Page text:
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Activists take action: many vie for positions on the ballot ahead of June primaries in New York

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Posted at 5:57 PM, Feb 05, 2021
and last updated 2021-02-05 18:40:55-05

BUFFALO, N.Y. (WKBW) — The heavy protest activity over the summer hasn’t died down.

In fact, some of the most prominent voices are using that momentum to attempt to make change on the other side of things.

Activist Myles Carter had a viral interaction with police over the summer that made him a household name in Buffalo.

“I was giving an interview to another news agency and I was tackled from behind by, I believe it was 6 buffalo police officers mixed in with state troopers,” he said. “I assert my civil rights were violated that night.”

But, long before that night, Carter said he was well known in the community he served in Buffalo.

He tells 7 Eyewitness News he is active in at his children’ school, helped secure funding for a playground in an underserved neighborhood, and even helped establish a domestic violence shelter for women in Buffalo.

Now, Carter is running on the democratic ticket for Erie County Sheriff.

He said he’s worked with police on some of his past initiatives — much like his contemporary Dominique Calhoun who is also running for and Erie County office.

She was pushed to run because she said many of the events over the past year hit close to home.

“Such as my fiancee, young men I’ve helped raise over the past 7 years in the community— their interactions with police. As well as the Quentin SUttles incident,” she said.

Calhoun is hoping to get on the ballot for the 1st legislative district of the Erie County Legislature.

“It’s time for new blood in office so we can get some of these changes done,” said Calhoun. “We need people who aren’t afraid to speak out and speak up. To hold people accountable. To allocate the needed funds to add value back to our community.”

Both Carter and Calhoun have declared their intentions to run for these county-wide offices, but that doesn’t mean their names will just appear on the ballot.

The petition process to get onto the ballot will start next month, and some changes to that process have made it more accessible, said Jeremy Zellner the Erie County Democratic Committee Chairman.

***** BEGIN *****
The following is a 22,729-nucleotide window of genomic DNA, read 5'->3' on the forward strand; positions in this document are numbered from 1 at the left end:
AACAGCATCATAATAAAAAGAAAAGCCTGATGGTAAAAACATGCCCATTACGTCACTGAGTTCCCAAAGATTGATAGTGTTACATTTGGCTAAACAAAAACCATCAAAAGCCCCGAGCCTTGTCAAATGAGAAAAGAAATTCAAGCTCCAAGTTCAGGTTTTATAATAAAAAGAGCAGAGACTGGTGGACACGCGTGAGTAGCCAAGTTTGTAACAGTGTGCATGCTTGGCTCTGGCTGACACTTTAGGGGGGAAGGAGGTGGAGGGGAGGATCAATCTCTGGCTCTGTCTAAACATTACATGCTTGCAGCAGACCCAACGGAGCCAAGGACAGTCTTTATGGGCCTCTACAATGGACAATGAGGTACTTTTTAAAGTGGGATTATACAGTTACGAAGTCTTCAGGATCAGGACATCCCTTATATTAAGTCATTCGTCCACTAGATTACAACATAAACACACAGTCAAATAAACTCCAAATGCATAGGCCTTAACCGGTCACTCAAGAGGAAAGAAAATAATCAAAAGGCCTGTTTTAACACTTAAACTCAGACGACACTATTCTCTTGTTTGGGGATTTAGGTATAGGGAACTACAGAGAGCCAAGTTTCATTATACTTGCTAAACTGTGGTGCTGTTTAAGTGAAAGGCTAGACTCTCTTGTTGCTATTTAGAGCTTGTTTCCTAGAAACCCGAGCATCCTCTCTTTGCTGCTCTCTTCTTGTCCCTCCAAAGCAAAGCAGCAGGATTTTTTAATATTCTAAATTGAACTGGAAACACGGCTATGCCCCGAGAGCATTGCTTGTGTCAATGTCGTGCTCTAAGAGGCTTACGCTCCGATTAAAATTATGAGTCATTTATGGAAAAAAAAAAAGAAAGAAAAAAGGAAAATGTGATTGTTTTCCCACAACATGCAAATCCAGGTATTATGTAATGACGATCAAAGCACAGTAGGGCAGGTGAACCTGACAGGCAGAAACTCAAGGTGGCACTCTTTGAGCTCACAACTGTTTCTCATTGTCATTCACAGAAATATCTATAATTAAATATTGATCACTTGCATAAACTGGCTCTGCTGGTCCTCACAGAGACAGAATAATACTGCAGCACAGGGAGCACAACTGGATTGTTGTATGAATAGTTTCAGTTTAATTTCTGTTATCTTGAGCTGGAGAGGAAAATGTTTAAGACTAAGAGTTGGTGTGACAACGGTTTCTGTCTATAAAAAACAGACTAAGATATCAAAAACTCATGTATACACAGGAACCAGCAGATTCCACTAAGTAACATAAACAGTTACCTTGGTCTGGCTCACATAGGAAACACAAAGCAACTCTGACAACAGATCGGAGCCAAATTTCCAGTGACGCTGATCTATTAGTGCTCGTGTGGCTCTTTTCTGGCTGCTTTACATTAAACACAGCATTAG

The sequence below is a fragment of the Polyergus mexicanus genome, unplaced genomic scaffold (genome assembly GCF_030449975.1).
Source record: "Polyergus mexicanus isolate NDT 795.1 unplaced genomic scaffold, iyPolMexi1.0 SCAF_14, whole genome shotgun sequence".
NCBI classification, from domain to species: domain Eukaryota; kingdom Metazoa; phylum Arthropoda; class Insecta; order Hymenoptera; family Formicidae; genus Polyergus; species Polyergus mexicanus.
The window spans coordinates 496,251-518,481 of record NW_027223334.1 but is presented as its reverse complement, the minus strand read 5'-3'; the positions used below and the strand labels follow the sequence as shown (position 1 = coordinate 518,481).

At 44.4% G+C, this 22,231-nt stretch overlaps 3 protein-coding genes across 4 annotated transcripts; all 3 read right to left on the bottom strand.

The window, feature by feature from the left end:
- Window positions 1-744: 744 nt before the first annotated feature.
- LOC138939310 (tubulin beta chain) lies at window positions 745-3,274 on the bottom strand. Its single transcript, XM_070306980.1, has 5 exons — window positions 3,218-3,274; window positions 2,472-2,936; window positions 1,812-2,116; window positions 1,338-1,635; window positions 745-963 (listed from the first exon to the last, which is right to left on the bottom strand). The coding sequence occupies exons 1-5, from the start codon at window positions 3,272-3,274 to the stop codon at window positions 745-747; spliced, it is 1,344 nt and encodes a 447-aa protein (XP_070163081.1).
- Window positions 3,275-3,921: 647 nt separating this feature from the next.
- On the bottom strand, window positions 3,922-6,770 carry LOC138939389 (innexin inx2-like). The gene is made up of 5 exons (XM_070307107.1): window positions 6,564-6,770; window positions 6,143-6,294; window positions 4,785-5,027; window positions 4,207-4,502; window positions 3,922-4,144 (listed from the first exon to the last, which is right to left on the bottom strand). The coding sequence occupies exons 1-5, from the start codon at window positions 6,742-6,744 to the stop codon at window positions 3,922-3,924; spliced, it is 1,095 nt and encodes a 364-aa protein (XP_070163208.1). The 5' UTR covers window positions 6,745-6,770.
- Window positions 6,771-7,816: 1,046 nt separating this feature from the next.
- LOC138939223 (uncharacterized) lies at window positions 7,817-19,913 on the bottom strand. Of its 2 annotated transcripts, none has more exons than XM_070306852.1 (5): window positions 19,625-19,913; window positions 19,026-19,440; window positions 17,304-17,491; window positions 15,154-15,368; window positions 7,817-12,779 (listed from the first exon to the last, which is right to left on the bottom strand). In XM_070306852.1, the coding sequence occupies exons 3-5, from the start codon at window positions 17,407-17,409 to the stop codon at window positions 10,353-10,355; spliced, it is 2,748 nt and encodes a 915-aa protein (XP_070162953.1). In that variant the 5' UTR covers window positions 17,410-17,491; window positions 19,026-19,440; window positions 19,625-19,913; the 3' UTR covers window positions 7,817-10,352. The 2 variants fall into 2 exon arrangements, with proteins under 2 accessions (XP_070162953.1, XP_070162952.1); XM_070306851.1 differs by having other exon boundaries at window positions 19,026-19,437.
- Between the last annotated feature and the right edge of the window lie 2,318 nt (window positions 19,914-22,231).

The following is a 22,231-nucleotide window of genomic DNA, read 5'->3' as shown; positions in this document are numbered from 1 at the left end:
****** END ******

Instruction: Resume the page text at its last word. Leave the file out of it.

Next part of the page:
“You used to have to be able to get 5% of the voters (to sign a petition), you have to now get 1.5%”

Carter said that will be the easy part for him.

“For the sheriff of Erie County it requires 600 signatures. I’ve got more friends than that that like my page on Facebook.”

Going door-to-door for petitions may not be possible this election cycle with concerns over the coronavirus still prevalent throughout the community.

Zellner also said it is going to be a tough year for Democrats to run for office.

“You know, one of the issues is, frankly, the republican party has suppressed the vote here for decades by not running anyone in the City of Buffalo for any office,” said Zellner. “You know, they won't have a mayoral candidate this year. They won't have county legislator candidates in the city running this year at all. And so there'll be no races for people to come out and have a choice in the fall.”

Carter is running on a platform that includes accountability for deputies and correctional officers in the jails. He wants to bring the principal of Cariol’s Law to the jail system.

“We’re going to give sheriff’s deputies and the corrections officers the ability to speak out against the crimes and violations that are going on against the inmates within the Erie County Holding Center,” said Carter.

“With that… process, we’ll get a lot of traction in making sure we’re able to clean up the culture that exists and allow people to express themselves and do their job better for sure.”

Calhoun wants to see police reform as well, but said her ideas center around housing and homeownership as well as equal education.

She thinks people will come out to vote because the events of the past year have helped people understand how much local offices impact day to day lives for Western New York residents.

“It’s not just about voting in an national election,” said Calhoun. “We want to make sure we’re coming out voting in the local elections, ‘cause it’s really what affects your everyday life — the sheriff’s race, the legislator’s race, the city court judges… those are going to be the people that decide our everyday fates.”

The ECDC has not endorsed any candidates at this point, although some candidate are vying for its endorsement.